Fashion Plates-another one of those toys that brings me back to my childhood!  My little girl has aspirations to be a fashion designer when she grows up so when I gave these to her, she was super excited.  Fashion plates encourage creativity while working on improving fine motor, visual motor and perceptual skills, graphomotor skills, bilateral coordination and executive functioning skills such as focus, attention and organizational skills.  If you have a kid who isn't into design, be sure to check out the Action Plates which lets kids design their own superhero!  

The Tinkering Kit-for the kid in your life who is more into building things than doing crafts, this would be the perfect gift.  This is not your typical craft kit and is ideal for kids who are 6 and older.  The kit comes complete with all the supplies needed to make 8 really cool projects.  How much fun would your little engineer have making a zipline or a their own marble maze??  Great for working on improving fine motor, visual motor and visual perceptual skills.  Especially good for working on improving executive functioning skills such as focus and attention, following multi-step directions and organizational skills. 

Crazy Aaron's Mixed By Me Thinking Putty Kit-I've long been a fan of all the products by Crazy Aaron (read their beautiful story here guys....this Phildelphia-based company employs over 800 people with intellectual and developmental delays).  You can't go wrong with any of their putty products because they are great for working on improving fine motor skills, strength and manipulation skills (hide coins or small objects in the putty).  If you have a kid who is into science and doing experiments, you should definitely check out this kit where you can mix up your own magical putty.  The set comes complete with 5 tins of clear putty, three concentrated color putties, three special effect putties and an instructional mat that gives you a bunch of ideas.  There are also labels for kids to write on after they create their own putty which is great for working on improving graphomotor and creativity skills.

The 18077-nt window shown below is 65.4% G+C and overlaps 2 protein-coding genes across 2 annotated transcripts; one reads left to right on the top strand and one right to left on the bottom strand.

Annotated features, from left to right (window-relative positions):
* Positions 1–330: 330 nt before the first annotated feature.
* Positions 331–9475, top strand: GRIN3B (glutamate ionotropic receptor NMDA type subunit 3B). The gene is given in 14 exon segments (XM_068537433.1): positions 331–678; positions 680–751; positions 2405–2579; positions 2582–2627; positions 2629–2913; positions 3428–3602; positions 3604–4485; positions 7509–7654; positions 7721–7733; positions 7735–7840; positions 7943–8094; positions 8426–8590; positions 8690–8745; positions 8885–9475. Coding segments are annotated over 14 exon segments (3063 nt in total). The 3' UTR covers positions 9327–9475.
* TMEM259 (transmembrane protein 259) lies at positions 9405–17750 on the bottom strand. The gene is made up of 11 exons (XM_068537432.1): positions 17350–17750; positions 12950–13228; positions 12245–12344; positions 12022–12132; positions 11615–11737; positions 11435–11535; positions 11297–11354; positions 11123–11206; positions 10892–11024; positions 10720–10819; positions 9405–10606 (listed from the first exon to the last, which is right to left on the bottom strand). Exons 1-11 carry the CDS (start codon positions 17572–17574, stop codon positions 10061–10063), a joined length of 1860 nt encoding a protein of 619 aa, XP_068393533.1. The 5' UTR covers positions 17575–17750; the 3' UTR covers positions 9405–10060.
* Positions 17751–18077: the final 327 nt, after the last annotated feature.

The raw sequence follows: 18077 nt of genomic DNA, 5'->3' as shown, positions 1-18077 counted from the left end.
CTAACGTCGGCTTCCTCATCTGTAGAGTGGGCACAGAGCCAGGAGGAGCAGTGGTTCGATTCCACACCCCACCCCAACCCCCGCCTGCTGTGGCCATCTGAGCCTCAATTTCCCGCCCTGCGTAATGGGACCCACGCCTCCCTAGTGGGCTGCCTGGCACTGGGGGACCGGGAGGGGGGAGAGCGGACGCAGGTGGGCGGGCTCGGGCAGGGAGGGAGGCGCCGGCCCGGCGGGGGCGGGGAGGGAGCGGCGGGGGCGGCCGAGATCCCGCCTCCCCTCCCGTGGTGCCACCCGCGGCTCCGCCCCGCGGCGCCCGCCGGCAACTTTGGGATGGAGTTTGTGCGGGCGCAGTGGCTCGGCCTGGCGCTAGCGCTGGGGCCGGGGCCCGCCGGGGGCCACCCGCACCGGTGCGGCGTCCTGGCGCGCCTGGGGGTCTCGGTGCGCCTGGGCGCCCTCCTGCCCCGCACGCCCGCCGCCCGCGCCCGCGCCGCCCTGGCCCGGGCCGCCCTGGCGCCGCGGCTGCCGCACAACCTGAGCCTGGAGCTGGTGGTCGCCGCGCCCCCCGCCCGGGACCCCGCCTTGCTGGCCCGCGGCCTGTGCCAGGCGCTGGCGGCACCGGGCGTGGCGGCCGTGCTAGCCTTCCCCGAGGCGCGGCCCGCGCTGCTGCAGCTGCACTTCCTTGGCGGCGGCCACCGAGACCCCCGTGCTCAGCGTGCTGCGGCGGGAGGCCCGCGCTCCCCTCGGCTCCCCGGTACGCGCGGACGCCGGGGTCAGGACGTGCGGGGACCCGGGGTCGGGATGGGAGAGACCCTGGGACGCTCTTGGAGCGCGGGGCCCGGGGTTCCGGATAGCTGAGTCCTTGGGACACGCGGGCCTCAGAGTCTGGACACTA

I Like Activity Book-this activity book is great for kids of  all ages.  There are 48 pages of activities that encourage kids to answer questions about themselves.  Lots of opportunities for them to draw, color and be silly.  Older kids who are independent for writing can fill the book in by themselves and then share what they did with their grownups.  Younger kids who may need more help can complete this with their grownups.  Great for working on improving graphomotor and creativity skills.   Also great for working on improving focus, attention and organizational skills.  This can also be great for kids to get to work on language and conversational skills.  

Happy Snacks Color-In'Book-my daughter is really into Shopkins right now so when I saw this adorable coloring book, I had to get it.  The pictures are so cute and engaging.  I love how while we are coloring, we are talking about what we see and whether we like that food or not.  My little girl is a bit of a "by the books" kinda kid, so I've used this book as a way to encourage her to think outside of the box and be more creative.  There is no reason the mushrooms on the pizza can't be purple or the marshmallows in the hot chocolate can't be green.  At the same time, we are working on improving visual motor/perceptual skills, eye-hand coordination, focus and attention and improving her grasping skills.  Once your picture is complete, they are easy to tear out and display for others to see!